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Why New EU Data Laws Make IT Departments Lose Sleep

IT departments are bracing for a shortage of cyber security experts and rising costs for software and equipment necessary for compliance

Industry Perspectives

April 14, 2015

5 Min Read
Why New EU Data Laws Make IT Departments Lose Sleep

Bethany Trenbath is part of the marketing team at Quantic UK, a specialist in freelancer and contractor accounting.

Plans to update the EU’s cyber security legislation appear to be causing a great deal of anxiety across the continent.

Specifically, it’s the Network and Information Security (NIS) Directive and General Data Protection Regulation (GDPR) - expected to be in force within two to three years - that have left many governing bodies and businesses feeling a little uneasy. Once applied, the NIS Directive will force more private sector companies to abide by new security and incident reporting requirements, while GDPR with tighten up the protection of individuals’ personal data.

Although there are still many aspects of both proposed laws to be tied up, a recent study conducted by IDG Connect on behalf of FireEye suggested that many IT experts in the UK, France and Germany are worried about the impending reforms from both a cost and compliance point of view. The research indicated that 64 percent of respondents are most concerned about the amount of investment into new hardware and software that will be needed to ensure they are following the new laws. Fifty-eight percent also cited implementation costs as a major obstacle, while 56 percent felt that bringing their organization in line with these legislative changes will be a complex process.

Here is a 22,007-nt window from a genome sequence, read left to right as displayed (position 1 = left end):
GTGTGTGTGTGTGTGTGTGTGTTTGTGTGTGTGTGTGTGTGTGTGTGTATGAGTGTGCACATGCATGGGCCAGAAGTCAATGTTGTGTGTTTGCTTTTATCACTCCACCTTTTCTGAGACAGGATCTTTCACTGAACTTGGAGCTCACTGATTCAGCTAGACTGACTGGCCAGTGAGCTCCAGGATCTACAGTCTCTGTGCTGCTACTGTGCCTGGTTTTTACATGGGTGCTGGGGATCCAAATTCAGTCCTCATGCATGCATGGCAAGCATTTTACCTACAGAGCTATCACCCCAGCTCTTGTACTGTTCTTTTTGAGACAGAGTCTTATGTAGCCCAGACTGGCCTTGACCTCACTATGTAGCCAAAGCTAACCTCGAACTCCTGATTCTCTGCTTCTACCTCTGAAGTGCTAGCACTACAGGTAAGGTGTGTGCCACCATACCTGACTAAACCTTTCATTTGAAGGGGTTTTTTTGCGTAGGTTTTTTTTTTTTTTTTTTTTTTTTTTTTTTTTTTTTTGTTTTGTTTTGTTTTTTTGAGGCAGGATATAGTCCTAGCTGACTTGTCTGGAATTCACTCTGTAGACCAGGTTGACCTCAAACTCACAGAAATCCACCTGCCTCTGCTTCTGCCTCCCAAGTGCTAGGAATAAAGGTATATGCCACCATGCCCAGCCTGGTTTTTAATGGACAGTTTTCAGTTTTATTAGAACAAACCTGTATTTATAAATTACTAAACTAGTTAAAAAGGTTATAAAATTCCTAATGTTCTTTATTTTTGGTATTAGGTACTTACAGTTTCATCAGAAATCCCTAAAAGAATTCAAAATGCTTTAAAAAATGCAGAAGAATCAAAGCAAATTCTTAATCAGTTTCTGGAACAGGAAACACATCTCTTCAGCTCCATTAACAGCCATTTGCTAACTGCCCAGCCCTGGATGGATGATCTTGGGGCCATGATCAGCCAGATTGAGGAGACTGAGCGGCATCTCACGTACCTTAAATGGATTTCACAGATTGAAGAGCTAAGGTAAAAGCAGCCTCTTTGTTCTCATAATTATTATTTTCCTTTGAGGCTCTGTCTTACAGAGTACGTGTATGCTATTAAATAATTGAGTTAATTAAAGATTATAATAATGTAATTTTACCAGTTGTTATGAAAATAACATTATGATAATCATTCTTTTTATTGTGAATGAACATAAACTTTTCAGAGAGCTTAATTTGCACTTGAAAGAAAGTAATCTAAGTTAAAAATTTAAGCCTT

IT Departments Bear the Brunt

Not surprisingly, the IDG Connect/FireEye report showed that IT departments are expected to bear the brunt of the NIS/GDPR changes, with 62 percent of respondents predicting that it will be up to in-house technology specialists to ensure their companies avoid hefty fines for non-compliance.

Of course, many businesses will require the support of third-party experts in order to bring them in line with the EU’s reforms. At Quantic UK, we work closely with IT contractors in Britain, and we’ve seen first-hand that the demand for cyber security specialists has risen sharply in recent years, which begs the question: Is there enough talent to go around?

Those who follow the latest hiring updates from the Recruitment and Employment Confederation and KPMG will know that the clamour for IT freelancers has intensified over the past 18 months or so, and this trend is likely to become even more apparent in the coming years. Obviously, qualified contractors who do possess the necessary cyber security experience will be well aware that their skills are in high demand, and will ramp up their rates accordingly. This is something that businesses in the UK and throughout the rest of Europe will have to get used to.

Do Migration Laws Need to be Relaxed?

With European talent pools being stretched to the limit, it’s no surprise that many businesses are keen to bringing in skilled contractors from other parts of the world.